4. Further remedies: Beside compensation, the advertiser could have a right to deduct the amount of compensation from the amount payable or to require the advertising agencies to refund part or all of the service fee.
  5. Handling of infringement disputes: If an infringement lawsuit arises, the advertising agency should take the initiative as the responding party to handle the lawsuit, but the decision to reach a settlement should be in the hands of the advertiser. 
  6. Survival: The IPR indemnification clause normally survives expiration or termination of the contract. 

Duty of reasonable care

Since works are not subject to compulsory registration, with rapid development of all kinds of media creation in China, it is not possible to 100% ensure detection of such cross-media plagiarism, especially when it comes to content of audio or video podcast. There are unfortunately no advanced tools or technologies to detect cross-media plagiarism as those to detect copying in student essays. Even if FAW Audi had performed a plagiarism check in this case, it is dubious if it had prevented the issue. 

Nevertheless, it is still advisable for companies and advertisers to conduct similarity searches on their own or by entrusting external third parties and have it recorded. According to Art. 20 of Interpretation of the Supreme People's Court on Several Issues concerning the Application of Law in the Trial of Civil Cases Involving Copyright Disputes, where a publication infringes upon the copyright of another person, the publisher shall bear the liability to compensate for the loss according to its fault, the degree of infringement and the consequences of the damage, etc. Where a publisher fails to fulfill its duty of reasonable care, it shall bear the liability to compensate for the loss. A publisher shall bear the burden of proof that it has exercised reasonable care. By conducting due diligence, the advertiser may claim its lack of subjective malice/intention and serious misconduct, which may mitigate its liability in compensation payment.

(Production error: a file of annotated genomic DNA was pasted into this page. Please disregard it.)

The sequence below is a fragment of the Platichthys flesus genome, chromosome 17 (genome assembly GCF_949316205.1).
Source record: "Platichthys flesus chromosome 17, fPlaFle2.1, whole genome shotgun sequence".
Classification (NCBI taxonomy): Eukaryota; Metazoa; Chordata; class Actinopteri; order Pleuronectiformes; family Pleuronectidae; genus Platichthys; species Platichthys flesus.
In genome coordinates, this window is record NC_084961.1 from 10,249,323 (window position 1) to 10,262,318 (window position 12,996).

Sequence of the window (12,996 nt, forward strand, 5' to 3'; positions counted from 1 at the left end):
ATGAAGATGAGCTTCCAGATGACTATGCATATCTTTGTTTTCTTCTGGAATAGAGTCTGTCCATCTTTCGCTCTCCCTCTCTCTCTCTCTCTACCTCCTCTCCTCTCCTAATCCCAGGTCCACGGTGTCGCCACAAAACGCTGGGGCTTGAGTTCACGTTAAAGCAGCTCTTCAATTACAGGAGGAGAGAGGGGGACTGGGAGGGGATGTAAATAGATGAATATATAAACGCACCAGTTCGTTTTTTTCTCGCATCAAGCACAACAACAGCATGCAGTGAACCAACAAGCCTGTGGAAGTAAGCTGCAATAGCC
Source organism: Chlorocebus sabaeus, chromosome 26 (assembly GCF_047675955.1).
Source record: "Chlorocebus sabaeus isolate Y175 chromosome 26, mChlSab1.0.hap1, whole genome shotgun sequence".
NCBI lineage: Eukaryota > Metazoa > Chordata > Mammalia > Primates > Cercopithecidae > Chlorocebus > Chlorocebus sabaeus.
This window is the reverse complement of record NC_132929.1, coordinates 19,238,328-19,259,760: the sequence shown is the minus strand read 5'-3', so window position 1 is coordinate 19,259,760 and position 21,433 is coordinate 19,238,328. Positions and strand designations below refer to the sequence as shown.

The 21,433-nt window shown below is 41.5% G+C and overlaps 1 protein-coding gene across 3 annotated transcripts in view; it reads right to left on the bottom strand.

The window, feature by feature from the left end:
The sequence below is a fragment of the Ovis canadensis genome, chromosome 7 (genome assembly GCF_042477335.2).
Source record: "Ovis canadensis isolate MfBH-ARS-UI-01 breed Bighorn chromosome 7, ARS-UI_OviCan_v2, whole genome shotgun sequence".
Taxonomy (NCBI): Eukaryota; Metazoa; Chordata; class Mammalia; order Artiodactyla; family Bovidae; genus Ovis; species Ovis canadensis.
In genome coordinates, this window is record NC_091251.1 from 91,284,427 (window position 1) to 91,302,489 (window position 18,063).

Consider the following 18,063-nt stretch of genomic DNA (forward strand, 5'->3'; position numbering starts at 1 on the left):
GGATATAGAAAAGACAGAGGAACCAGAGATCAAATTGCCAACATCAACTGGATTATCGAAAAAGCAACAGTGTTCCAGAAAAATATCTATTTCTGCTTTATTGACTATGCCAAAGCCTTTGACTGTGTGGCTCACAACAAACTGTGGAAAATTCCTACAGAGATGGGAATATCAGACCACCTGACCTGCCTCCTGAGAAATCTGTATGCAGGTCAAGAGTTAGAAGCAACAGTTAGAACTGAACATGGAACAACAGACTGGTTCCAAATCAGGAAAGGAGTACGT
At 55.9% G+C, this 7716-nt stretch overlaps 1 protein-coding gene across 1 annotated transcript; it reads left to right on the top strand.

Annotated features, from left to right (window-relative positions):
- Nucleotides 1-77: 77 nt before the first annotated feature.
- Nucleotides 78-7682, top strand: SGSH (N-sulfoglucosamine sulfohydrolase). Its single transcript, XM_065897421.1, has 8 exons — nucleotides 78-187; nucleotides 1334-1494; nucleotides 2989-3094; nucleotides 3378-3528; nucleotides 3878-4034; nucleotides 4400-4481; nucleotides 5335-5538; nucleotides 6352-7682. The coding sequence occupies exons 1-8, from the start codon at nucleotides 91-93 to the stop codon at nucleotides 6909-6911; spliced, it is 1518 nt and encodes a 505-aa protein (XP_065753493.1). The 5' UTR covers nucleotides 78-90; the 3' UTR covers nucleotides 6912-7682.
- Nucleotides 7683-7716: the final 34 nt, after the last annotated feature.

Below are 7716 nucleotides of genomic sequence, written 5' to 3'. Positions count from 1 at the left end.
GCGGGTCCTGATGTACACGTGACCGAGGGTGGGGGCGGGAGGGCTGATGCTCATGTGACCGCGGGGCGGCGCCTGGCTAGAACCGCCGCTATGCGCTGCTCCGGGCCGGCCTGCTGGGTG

In the guiding case No. 80 released by Supreme People's Court in 2017 regarding another copyright infringement, the defendant entrusted a design agency to design the packaging, advertising script and promotional materials of its products, which however constituted infringement to the copyright of the plaintiff in this case. The defendant claimed that all the related materials involved were designed by the external party, which shall bear all consequences of any infringement of the design content according to the contract between them. The court held that the defendant as the ordering party of the product packaging, was unable to prove that it had conducted reasonable care and as the ultimate user and actual beneficiary of the infringing work, shall bear civil liability to stop infringement, eliminate impact, apologize, compensate losses, etc. The legal relationship between the defendant and the design agency is another legal relationship, which does not fall within the scope of this case. The parties can claim for settlement separately.

Therefore, having the advertisement content duly checked and recording such due diligence process accordingly does protect the advertiser to a certain degree.

Although this incident was relatively minor for the advertiser, it is likely to have an impact on the Chinese advertising industry, which will now pay more attention to originality and intellectual property rights. Companies and advertisers should be aware of the possible risks and take action to protect their interests as much as possible through proper design of contracts and reasonable supervision. 
Deutschland Weltweit Search Menu